Saturday, December 15, 2012

Memorize or Recognize?

This week, I came across this post that I wanted to comment on but just didn't have any time.The question was whether or not you have your students memorize a list of common prepositions. 

Over the many that I have taught prepositions, I always come across the suggested strategy of memorizing prepositions. But I've never made one student memorize prepositions. I do hang a poster I made with the common prepositions up in the room most of the year. 

Years ago, I followed the suggestion to teach prepositions first every year - before any other part of speech- as introduction and review. I take simple sentences with prepositional phrases in them (students have copies of these sentences) and read them aloud, telling the students the preposition with the complete phrase. I simply have them mark the whole phrase out, then go on to identify the verb, the subject, and the complement. After only a few sentences, I begin to ask students if they can recognize the preposition (and the resultant phrase) instead of identifying it myself. And they can. Easily.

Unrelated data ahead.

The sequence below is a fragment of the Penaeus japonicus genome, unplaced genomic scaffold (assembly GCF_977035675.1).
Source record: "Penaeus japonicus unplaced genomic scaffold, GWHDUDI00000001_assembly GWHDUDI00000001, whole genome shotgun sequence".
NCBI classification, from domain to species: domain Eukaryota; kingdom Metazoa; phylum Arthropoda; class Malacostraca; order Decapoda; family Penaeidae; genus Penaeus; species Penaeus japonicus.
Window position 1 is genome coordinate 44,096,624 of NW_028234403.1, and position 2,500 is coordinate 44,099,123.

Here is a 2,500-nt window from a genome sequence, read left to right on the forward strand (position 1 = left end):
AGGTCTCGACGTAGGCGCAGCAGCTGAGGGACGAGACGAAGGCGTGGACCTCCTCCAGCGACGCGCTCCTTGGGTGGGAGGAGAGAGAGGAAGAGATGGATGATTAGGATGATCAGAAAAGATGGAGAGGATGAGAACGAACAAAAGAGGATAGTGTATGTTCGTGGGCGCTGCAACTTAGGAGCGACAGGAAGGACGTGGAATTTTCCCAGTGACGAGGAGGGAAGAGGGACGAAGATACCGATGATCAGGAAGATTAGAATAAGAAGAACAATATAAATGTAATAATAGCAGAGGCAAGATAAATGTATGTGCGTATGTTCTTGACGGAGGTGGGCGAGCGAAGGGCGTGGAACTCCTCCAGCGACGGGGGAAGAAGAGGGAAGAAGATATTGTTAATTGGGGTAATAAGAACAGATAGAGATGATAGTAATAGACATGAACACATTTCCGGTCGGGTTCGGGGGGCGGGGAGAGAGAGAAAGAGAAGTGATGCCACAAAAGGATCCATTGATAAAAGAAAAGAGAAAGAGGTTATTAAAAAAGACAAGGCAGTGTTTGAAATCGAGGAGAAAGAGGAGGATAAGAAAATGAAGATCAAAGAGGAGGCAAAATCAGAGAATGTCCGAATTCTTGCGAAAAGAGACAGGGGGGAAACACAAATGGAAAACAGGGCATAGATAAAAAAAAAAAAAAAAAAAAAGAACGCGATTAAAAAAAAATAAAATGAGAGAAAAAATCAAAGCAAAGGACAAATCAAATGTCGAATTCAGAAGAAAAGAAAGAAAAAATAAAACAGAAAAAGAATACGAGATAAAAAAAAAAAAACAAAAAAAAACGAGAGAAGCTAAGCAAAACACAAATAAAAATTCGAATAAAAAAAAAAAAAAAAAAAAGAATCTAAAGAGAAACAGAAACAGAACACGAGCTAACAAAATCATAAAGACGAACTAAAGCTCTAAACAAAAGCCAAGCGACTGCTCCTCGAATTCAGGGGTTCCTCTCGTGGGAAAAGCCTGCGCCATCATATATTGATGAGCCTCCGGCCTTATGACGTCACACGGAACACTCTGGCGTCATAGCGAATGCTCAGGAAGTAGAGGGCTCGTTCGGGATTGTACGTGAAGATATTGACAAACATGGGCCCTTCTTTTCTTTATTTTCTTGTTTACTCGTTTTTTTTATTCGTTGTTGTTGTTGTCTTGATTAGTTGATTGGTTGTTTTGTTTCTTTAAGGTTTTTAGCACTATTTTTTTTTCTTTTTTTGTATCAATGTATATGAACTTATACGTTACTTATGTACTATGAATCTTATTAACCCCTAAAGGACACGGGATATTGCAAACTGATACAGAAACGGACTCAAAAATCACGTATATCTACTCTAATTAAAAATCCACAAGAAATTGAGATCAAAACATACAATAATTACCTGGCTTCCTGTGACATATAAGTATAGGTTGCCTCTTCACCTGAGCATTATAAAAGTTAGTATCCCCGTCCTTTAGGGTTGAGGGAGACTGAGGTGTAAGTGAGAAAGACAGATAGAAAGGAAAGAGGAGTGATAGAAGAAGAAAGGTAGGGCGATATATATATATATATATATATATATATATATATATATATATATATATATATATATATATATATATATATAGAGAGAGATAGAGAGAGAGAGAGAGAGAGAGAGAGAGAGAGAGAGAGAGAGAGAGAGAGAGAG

So, I advocate recognize rather than memorize. Recognizing forces the student to come in greater contact with the sentence, to begin to analyze them. 


This week also ended the first semester. My grades are completed and posted. I only have a scheduled workday on Monday (which might stretch over two more days) to do some neglected filing in my room, and I'd like to change the bulletin board. Then on to some housecleaning. But right now, I'm hitting the sack with the third book of The Hunger Games trilogy. 

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